House Panel Begins Hearings On Suit Against Obama
The Rules Committee hearing highlighted bickering between Republican lawmakers and constitutional law experts. The committee is expected to vote next week on a resolution authorizing a lawsuit.
Reuters: U.S. Lawmakers, Lawyers Argue Over House Republican Plan To Sue Obama
The Republican effort to sue President Barack Obama over his use of executive powers got under way in Congress on Wednesday at a hearing where lawmakers and constitutional law experts bickered over the move in a taste of the politicking to come. The House of Representatives' Rules Committee is expected to vote next week on a resolution authorizing a lawsuit centering on Obama's delays and other changes to his signature health insurance reform law, with a floor vote before the end of July. House Speaker John Boehner is pursuing the suit to protect Congress' rights from what he calls Obama's "king-like" overreach of executive authority in making unilateral moves to advance his agenda (McGinnis, 7/16).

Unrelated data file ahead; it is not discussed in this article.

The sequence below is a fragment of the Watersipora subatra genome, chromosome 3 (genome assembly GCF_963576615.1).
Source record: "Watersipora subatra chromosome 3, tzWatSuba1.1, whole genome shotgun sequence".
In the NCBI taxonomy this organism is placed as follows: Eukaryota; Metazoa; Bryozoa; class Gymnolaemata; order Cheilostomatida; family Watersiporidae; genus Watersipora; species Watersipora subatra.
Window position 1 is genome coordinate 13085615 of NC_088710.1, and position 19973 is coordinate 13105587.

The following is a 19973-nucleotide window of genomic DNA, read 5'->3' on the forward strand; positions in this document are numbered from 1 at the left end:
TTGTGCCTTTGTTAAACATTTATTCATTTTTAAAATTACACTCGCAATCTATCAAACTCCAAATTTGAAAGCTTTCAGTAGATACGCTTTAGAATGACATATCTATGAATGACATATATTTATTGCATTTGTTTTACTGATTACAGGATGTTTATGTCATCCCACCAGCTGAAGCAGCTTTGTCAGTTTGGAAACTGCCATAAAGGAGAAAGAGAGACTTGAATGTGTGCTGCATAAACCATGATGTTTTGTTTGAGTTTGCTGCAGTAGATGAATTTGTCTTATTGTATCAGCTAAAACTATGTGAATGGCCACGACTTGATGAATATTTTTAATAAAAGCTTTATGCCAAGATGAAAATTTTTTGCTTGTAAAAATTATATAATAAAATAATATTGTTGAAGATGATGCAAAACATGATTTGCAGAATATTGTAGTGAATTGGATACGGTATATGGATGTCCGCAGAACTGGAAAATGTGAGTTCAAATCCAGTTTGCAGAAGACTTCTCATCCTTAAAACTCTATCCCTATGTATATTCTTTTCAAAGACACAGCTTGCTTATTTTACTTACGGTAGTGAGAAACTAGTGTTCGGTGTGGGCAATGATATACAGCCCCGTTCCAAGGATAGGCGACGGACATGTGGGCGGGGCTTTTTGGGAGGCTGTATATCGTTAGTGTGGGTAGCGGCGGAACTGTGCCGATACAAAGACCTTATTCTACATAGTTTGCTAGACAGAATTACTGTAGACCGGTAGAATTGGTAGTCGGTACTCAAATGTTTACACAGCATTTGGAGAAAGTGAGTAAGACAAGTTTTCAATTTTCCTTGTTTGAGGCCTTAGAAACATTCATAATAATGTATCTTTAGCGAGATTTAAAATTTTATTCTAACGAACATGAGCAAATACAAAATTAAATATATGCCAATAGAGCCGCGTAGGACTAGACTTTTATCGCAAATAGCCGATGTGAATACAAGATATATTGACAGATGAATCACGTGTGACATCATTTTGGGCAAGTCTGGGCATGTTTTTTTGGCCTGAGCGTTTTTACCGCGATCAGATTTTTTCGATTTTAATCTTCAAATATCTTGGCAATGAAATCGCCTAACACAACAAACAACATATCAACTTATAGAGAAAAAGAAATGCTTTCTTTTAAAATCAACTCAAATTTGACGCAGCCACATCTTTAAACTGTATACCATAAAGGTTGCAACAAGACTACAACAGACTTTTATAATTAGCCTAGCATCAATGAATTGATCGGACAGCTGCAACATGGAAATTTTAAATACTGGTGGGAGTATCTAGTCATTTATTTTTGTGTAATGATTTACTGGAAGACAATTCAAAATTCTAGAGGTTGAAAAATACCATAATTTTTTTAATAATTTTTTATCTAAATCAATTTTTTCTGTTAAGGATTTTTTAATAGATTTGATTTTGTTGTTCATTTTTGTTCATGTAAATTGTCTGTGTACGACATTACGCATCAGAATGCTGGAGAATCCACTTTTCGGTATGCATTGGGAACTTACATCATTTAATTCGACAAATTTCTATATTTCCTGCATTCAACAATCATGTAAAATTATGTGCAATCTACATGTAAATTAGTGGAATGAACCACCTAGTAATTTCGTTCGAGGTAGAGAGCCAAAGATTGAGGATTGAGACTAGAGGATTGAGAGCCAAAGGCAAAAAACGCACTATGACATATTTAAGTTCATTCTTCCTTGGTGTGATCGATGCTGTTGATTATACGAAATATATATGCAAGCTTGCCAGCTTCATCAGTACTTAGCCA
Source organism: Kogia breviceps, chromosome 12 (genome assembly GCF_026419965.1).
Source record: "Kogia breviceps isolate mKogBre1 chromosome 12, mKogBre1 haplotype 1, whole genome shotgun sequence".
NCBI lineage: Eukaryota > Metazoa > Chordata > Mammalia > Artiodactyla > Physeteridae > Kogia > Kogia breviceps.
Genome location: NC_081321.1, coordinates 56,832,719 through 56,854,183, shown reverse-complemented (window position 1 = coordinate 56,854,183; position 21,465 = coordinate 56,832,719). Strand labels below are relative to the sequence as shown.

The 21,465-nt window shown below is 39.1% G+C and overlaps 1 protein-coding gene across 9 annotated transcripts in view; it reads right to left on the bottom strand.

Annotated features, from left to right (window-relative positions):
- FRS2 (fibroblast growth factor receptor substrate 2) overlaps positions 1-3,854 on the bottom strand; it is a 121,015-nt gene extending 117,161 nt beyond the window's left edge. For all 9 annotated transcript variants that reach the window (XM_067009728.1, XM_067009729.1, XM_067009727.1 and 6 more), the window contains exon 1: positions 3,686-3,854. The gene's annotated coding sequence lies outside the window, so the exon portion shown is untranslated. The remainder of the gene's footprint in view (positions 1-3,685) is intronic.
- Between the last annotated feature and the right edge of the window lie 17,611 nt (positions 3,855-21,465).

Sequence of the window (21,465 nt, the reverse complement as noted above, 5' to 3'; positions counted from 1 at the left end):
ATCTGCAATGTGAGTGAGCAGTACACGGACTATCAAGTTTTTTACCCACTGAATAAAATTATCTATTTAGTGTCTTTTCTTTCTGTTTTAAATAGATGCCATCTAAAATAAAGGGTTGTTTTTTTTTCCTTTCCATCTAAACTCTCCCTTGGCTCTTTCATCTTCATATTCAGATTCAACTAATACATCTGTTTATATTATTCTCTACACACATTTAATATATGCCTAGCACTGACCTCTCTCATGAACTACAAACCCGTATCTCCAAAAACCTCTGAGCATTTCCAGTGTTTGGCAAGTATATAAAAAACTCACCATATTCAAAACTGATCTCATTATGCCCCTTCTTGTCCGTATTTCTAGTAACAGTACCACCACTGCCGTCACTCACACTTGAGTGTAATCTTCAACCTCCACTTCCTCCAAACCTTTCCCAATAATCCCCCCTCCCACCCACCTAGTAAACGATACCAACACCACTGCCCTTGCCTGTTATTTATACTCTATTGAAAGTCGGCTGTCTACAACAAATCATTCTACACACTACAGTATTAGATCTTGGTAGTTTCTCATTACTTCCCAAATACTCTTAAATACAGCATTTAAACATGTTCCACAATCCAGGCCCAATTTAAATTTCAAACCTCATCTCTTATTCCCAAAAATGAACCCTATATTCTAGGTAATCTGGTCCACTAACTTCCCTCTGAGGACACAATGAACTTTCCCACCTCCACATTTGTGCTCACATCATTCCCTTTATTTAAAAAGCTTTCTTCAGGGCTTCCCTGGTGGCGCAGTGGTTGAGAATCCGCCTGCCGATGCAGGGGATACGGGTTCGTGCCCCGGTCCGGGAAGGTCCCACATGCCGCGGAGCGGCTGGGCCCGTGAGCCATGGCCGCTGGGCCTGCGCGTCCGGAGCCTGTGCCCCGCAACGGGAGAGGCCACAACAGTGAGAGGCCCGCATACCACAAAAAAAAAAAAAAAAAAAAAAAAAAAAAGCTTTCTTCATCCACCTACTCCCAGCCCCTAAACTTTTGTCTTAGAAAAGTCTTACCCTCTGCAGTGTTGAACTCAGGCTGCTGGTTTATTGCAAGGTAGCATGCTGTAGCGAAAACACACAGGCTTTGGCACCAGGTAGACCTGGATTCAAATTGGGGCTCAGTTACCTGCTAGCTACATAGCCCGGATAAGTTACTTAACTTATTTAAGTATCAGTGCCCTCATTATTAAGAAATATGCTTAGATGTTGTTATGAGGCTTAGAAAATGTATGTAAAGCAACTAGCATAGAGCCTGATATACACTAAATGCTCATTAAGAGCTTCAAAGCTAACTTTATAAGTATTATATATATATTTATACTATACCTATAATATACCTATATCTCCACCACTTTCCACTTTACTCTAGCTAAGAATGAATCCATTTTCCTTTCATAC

The New York Times: Partisanship Infuses Hearings On Health Law And Executive Power
Efforts by congressional Republicans to rein in what they say are the legislative and political excesses of the Obama administration played out in simultaneous hearings on Wednesday, further highlighting how election-year politics are overtaking business on Capitol Hill. The first hearing, by the House Committee on Oversight and Government Reform, was quickly adjourned after the administration refused to allow testimony from David Simas, the White House political director, who had been called under a Republican subpoena to answer questions about Democratic campaign activities. The second, a debate in the House Rules Committee on the merits of a lawsuit that Speaker John A. Boehner plans to file against President Obama, exposed simmering partisan tensions as Democrats used the occasion to ridicule the speaker’s move as a hollow ruse (Peters, 7/16).